Managing lists of items from databases is the bread and butter of most web applications, but creating a user-friendly grid can be problematic. The obvious solution of creating Microsoft grid controls in an AJAX.NET
UpdatePanel can create very large HTML pages with long response times when a substantial amount of data is being worked with. Also, every grid has to be created individually on each page, and that makes it hard to create and maintain a common "look and feel".
Many different grids can be very quickly generated in a standard way, using an XML control file and a single common style sheet. Multiple AjaxGrids can be defined and used, even on the same page.
You can customise grid column data to include links, images, etc., and to support your own custom validations.
Most developers will dip their toes into the seductive water of AJAX.NET by using the
UpdatePanel, but calling AJAX methods directly can be much more flexible and efficient.
Any HTML element that is updated server-side by ASP.NET code must contain a long and "decorated" ID, and these are used extensively in a typical grid and
Because the HTML is so much more compact, there is much less data to transfer. Large numbers of rows can be returned efficiently to users. This implementation includes a way of side-stepping paging in most cases and under user control, even for large amounts of data. With the fixed grid header and scrolling data section, the user's scrolling experience can really take advantage of the smooth scrolling and background updating, which browsers are optimised for. This approach is especially kind to your dial-up browsers.
This control remembers the user's preferences for each grid during the session, and can be set up to remember them between sessions too. Thanks to AJAX.NET, the user's data in the browser can also be always available server-side; you could extend the control to remember all the data that the user enters (even on a keystroke-by-keystroke basis), and even allow switching off the browser mid-session and resume working later at the same point - just as if it was a local application. Naive users especially will appreciate the security of not losing entered data by mistake.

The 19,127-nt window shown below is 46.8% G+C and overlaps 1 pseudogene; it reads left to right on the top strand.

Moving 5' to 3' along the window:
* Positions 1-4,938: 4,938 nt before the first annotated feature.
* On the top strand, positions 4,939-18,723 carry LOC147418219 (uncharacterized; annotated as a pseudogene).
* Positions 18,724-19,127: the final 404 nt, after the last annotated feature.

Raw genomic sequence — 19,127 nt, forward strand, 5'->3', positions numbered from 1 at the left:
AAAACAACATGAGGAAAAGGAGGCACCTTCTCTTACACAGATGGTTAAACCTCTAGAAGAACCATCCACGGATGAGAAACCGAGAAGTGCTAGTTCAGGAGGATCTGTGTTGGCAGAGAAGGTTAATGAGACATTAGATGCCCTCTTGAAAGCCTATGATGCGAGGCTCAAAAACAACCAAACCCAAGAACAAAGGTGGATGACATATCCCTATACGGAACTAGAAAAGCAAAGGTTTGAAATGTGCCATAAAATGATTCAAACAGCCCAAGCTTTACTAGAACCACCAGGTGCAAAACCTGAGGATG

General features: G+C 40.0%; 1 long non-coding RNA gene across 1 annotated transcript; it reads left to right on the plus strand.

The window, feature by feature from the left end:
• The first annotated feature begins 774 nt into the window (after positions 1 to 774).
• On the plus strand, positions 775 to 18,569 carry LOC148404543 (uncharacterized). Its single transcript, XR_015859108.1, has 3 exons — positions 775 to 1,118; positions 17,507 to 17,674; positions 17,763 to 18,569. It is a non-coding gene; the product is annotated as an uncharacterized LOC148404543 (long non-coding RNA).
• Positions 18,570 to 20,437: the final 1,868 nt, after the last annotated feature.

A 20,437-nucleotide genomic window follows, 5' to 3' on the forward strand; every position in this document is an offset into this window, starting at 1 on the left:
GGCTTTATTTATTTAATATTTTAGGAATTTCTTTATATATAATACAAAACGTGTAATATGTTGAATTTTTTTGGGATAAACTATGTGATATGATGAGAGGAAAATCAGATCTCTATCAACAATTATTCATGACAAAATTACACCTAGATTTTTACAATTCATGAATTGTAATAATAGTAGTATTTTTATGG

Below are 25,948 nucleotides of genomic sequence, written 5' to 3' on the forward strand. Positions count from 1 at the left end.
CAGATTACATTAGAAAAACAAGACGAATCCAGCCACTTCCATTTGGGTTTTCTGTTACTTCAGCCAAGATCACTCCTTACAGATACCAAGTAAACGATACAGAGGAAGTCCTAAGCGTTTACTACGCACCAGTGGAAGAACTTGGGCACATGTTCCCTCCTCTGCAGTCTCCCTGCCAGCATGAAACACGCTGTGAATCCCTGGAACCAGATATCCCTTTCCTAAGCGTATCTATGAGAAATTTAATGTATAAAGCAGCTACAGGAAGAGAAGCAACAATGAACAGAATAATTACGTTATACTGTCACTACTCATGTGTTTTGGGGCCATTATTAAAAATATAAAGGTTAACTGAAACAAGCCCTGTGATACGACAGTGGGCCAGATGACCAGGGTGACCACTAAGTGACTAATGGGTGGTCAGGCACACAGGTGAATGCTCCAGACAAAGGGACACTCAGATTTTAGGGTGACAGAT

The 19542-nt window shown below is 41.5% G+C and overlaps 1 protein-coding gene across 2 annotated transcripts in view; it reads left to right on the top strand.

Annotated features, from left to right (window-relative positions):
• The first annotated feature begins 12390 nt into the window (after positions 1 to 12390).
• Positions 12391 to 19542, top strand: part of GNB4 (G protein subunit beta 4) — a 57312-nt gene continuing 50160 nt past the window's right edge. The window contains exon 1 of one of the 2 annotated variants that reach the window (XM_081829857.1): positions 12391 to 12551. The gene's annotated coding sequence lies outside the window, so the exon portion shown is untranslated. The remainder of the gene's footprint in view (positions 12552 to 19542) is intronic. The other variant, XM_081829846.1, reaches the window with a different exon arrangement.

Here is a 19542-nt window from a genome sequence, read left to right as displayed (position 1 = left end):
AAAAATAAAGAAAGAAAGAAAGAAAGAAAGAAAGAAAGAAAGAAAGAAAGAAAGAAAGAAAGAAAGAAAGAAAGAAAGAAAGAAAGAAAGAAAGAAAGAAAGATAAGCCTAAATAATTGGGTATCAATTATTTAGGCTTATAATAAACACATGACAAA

Using the Code
The source files are set up as a complete ASP.NET 2.0 website.
This code uses two tables of a database set up by the open source "Tackle" application for management of the SCRUM process, which itself uses AJAX.NET using an
UpdatePanel. It is an interesting comparison. You can download it from here. (I have also included a minimal database .mdf file for a sample database, if you don't want to bother with this.)
You will need to edit the connection string in AjaxGrid.db.cs. It assumes a SQLExpress implementation of the database.
Your own implementation of this control will almost certainly include an edited stylesheet to match your own application branding (you might like to improve the graphics too!).
Lastly, you will want to edit ajaxgrid.xml to define and format each grid in your web application.
The Source Files